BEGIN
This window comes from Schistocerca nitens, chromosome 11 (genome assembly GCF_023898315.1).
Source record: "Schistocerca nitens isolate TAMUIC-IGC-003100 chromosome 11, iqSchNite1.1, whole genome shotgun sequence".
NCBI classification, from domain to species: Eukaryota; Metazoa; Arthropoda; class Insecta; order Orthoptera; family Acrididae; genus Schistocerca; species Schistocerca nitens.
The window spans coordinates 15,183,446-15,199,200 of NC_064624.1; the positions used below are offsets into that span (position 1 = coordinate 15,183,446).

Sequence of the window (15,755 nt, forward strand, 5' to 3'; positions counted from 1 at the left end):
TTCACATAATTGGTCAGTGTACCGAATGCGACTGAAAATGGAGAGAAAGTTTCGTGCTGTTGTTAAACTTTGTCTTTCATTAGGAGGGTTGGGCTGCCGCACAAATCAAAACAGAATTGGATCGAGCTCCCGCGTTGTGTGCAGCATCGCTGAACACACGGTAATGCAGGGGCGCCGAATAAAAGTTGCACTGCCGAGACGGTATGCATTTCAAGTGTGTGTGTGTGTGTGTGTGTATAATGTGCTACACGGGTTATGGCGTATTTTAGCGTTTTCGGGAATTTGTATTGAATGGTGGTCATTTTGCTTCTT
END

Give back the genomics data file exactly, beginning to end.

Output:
This window comes from Schistocerca nitens, chromosome 11 (genome assembly GCF_023898315.1).
Source record: "Schistocerca nitens isolate TAMUIC-IGC-003100 chromosome 11, iqSchNite1.1, whole genome shotgun sequence".
NCBI classification, from domain to species: Eukaryota; Metazoa; Arthropoda; class Insecta; order Orthoptera; family Acrididae; genus Schistocerca; species Schistocerca nitens.
The window spans coordinates 15,183,446-15,199,200 of NC_064624.1; the positions used below are offsets into that span (position 1 = coordinate 15,183,446).

Sequence of the window (15,755 nt, forward strand, 5' to 3'; positions counted from 1 at the left end):
TTCACATAATTGGTCAGTGTACCGAATGCGACTGAAAATGGAGAGAAAGTTTCGTGCTGTTGTTAAACTTTGTCTTTCATTAGGAGGGTTGGGCTGCCGCACAAATCAAAACAGAATTGGATCGAGCTCCCGCGTTGTGTGCAGCATCGCTGAACACACGGTAATGCAGGGGCGCCGAATAAAAGTTGCACTGCCGAGACGGTATGCATTTCAAGTGTGTGTGTGTGTGTGTGTGTATAATGTGCTACACGGGTTATGGCGTATTTTAGCGTTTTCGGGAATTTGTATTGAATGGTGGTCATTTTGCTTCTT